scOpen reveals TF driving myofibroblast differentiation

A key process in kidney injury is fibrosis, which is caused by the differentiation of fibroblasts and pericytes to matrix secreting myofibroblasts43. To dissect potential differentiation trajectories, we performed a diffusion map embedding of the fibroblasts (Fig. 4a), which revealed the presence of three major branches formed by fibroblasts, pericytes, and myofibroblasts, as supported by the accessibility of Scara5, Ng2 (Cspg4), Postn and Col1a1 (Supplementary Fig. 10)43,44.

Fig. 4: Role of Runx1 in myofibroblast differentiation.
figure 4

a Diffusion map showing sub-clustering of fibroblasts. Colors refer to sub-cell-types and arrow represents differentiation trajectory from fibroblast to myofibroblast. Pe pericyte, Fib fibroblast, MF myofibroblast. b Line plots showing cell proportion from the day after UUO along the trajectory. c Pseudotime heatmap showing gene activity (left) and TF motif activity (right) along the trajectory. d Footprinting profiles of Runx1 and Twist2 binding sites along the trajectory. e Immuno-fluorescence (IF) staining of Runx1 (red) in PDGFRb-eGFP mouse kidney. In sham-operated mice, Runx1 staining shows a reduced intensity in PDGFRb-eGFP+ cells compared to remaining kidney cells (arrows). f Immuno-fluorescence (IF) staining of Runx1 (red) in PDGFRb-eGFP mouse kidney at 10 days after UUO as compared to sham. Arrows indicate Runx1 staining in expanding PDGFRb-eGFP+ myofibroblasts. g Quantification of Runx1 nuclear intensity in PDGFRb-eGFP+ cells in sham vs. UUO mice. Error bars represent the SD of the intensity. Data are presented as mean ± SD. Statistical significance was assessed by a two-tailed Student’s t-test with p < 0.05 being considered statistically significant (n = 3 mice). h Performance of top-performing imputation methods on the prediction of Runx1 target genes measured with AUPR. i Peak-to-Gene links (top) predicted on scOpen matrix and associated to Tgfbr1 in fibroblast cells. The height of links represents its significance. Dash line represents the threshold of significance (FDR = 0.001). ATAC-seq tracks (below) were generated from pseudo-bulk profiles of fibroblast/myofibroblast cells with increasing pseudo time (0–20, 20–40, 40–60, 60–80, and 80–100). Binding sites of Runx1 (B1–B4) supported by ATAC-seq footprints and overlapping to peaks are highlighted on the bottom. j Scatter plot showing gene activity of Tgfbr1 and normalized peak accessibility from raw (upper) or scOpen imputed matrix (lower) for peak-to-gene link B4. Each dot represents cells in a given pseudotime and the overall correlation is shown in the left-upper corner. Scale bars in e and f represent 50 μm. For details on statistics and reproducibility, see the “Methods” section. Source data for Fig. 4 are provided as a Source Data file.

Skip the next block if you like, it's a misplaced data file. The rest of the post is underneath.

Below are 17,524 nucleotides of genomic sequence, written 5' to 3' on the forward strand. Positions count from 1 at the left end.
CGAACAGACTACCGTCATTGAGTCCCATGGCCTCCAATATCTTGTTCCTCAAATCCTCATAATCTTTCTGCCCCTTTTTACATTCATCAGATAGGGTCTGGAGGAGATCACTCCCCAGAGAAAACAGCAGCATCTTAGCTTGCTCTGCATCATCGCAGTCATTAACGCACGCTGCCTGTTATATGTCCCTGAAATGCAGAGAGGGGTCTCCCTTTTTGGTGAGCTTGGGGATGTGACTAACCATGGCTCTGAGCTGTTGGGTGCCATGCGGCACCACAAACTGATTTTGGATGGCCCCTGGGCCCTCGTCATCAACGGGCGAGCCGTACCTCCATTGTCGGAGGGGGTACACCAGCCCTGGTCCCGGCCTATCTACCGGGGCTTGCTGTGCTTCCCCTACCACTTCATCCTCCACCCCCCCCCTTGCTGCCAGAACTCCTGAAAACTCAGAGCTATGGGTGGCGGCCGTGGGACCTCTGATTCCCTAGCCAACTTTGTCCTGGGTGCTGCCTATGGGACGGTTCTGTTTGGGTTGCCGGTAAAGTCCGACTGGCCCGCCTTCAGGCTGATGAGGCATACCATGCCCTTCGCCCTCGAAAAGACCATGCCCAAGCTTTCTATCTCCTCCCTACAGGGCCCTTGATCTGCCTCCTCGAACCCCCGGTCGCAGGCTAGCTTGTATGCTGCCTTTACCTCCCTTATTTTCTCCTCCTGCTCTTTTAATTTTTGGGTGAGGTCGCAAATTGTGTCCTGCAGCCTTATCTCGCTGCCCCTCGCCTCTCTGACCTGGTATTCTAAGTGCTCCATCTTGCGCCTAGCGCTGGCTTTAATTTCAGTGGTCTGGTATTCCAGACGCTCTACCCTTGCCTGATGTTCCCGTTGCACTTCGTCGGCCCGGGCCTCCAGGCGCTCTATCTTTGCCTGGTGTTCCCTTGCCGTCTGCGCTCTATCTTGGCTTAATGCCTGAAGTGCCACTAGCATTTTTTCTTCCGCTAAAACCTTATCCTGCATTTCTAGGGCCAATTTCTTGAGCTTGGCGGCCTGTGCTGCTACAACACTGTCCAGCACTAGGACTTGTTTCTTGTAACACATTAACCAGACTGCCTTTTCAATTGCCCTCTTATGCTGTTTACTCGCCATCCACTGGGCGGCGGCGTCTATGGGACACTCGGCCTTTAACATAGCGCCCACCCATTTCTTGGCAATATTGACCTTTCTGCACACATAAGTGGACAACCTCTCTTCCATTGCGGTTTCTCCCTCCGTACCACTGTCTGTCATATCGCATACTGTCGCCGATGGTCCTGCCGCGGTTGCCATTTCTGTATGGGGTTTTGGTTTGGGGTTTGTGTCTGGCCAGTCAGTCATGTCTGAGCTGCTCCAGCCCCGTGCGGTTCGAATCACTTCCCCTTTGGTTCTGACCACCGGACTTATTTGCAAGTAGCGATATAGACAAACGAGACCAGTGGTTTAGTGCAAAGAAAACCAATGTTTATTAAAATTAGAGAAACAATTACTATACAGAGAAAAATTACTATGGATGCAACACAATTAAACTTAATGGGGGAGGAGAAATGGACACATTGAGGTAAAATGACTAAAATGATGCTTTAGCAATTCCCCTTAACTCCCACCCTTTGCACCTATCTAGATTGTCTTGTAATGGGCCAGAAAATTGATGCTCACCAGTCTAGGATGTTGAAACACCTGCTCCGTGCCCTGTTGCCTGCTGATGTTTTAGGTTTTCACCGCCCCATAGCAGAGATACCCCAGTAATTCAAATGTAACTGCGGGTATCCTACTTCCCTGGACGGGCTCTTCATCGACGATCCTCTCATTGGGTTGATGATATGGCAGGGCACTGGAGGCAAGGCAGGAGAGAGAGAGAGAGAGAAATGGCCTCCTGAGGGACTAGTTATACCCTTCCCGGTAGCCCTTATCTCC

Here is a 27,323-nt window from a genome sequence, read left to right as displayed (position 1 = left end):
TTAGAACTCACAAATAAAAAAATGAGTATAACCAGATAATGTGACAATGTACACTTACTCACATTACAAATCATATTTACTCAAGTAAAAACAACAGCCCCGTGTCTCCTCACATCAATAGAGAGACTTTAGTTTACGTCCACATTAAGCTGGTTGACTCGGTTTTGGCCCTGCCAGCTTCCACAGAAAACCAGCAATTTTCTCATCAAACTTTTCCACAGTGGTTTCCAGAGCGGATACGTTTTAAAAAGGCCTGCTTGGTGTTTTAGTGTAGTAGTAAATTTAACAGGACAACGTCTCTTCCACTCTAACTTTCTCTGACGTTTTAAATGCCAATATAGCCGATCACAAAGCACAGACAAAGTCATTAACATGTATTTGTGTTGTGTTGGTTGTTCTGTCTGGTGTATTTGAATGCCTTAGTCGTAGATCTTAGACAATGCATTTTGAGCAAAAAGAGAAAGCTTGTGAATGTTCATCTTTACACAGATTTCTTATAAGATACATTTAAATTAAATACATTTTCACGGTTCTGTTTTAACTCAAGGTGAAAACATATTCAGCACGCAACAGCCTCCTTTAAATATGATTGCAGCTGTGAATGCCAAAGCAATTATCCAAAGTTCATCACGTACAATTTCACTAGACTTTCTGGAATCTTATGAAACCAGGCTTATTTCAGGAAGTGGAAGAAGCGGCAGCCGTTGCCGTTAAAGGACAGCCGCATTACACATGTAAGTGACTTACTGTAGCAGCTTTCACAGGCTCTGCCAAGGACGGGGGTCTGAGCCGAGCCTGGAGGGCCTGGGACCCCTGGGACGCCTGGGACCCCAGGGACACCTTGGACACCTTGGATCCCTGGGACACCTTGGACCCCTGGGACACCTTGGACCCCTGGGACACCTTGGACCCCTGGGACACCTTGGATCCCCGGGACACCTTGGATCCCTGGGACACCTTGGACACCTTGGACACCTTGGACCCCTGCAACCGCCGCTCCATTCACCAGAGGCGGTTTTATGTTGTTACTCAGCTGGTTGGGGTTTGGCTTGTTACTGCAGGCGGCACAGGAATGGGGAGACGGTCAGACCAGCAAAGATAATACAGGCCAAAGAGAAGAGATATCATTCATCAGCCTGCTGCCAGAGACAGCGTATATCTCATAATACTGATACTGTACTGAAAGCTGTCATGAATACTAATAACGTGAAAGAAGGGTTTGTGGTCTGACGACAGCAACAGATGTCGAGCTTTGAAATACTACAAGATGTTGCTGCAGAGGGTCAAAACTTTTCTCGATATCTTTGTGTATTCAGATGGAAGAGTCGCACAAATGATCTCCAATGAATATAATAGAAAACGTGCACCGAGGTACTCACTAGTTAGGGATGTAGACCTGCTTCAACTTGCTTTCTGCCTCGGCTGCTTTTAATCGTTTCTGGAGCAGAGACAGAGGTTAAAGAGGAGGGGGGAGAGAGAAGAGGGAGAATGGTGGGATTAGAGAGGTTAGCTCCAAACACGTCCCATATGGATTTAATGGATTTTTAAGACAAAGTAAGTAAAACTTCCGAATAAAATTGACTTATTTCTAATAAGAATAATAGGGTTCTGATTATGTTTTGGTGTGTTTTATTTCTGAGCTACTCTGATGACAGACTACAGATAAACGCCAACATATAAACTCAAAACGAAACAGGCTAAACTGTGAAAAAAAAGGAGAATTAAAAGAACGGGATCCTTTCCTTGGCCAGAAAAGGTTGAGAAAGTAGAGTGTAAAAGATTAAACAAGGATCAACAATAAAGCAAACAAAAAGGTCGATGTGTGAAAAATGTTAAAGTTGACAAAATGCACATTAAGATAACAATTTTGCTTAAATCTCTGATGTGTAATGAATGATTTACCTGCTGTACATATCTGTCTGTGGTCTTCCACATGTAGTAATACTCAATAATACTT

We next created a cellular trajectory across the differentiation from fibroblasts to myofibroblasts using ArchR (Fig. 4a; Supplementary Fig. 10c). We observed that there is an increase in cells after injury (Day 2 and Day 10) along the trajectory (Fig. 4b). We next characterized TFs by correlating their gene activity with TF activity along the trajectory (Fig. 4c) and ranked these by their correlation (Supplementary Fig. 10d). The correlation of Runx1, which has a well-known function in blood cells45, stood out, besides showing a steady increase in activity in myofibroblasts. Another TF with high correlation and similar myofibroblast specific activity was Twist2, which has a known role in epithelial to mesenchymal transition in kidney fibrosis46 (Fig. 4d).

To validate the yet uncharacteristic role of Runx1 in myofibroblasts, we performed immunostaining and quantification of Runx1 signal intensity in transgenic PDGFRb-eGFP mice that genetically tag fibroblasts and myofibroblasts43,47. Runx1 staining in control mice (sham) revealed positive nuclei in tubular epithelial cells and rarely in PDGFRb-eGFP+ mesenchymal cells (Fig. 4e). In kidney fibrosis after UUO surgery (day 10), Runx1 staining intensity increased significantly in PDGFRb+ myofibroblasts (Fig. 4f, g). Next, we performed retroviral overexpression experiments and RNA-sequencing in a human kidney PDGFRb+ fibroblast cell-line that we have generated43 to ask whether Runx1 might be functionally involved in myofibroblast differentiation in humans (Supplementary Fig. 11a, b). Runx1 overexpression led to reduced proliferation (Supplementary Fig. 11c) and strong gene expression changes (Supplementary Fig. 11d). Gene ontology (GO) and pathway enrichment analysis indicated enrichment of cell adhesion, cell differentiation, and TGFB signaling following Runx1 overexpression (Supplementary Fig. 11e). Various extracellular matrix genes (Fn1, Col13A1), as well as a TGFB receptor (Tgfbr1) and Twist2, were up-regulated following Runx1 overexpression (Supplementary Fig. 11d). Furthermore, we observed increased expression of the myofibroblast marker gene Postn after Runx1 overexpression. Altogether, this suggests that Runx1 might directly drive myofibroblast differentiation of human kidney fibroblasts since overexpression reduced cell proliferation and induced expression of various myofibroblast genes.

Identification of Runx1 target genes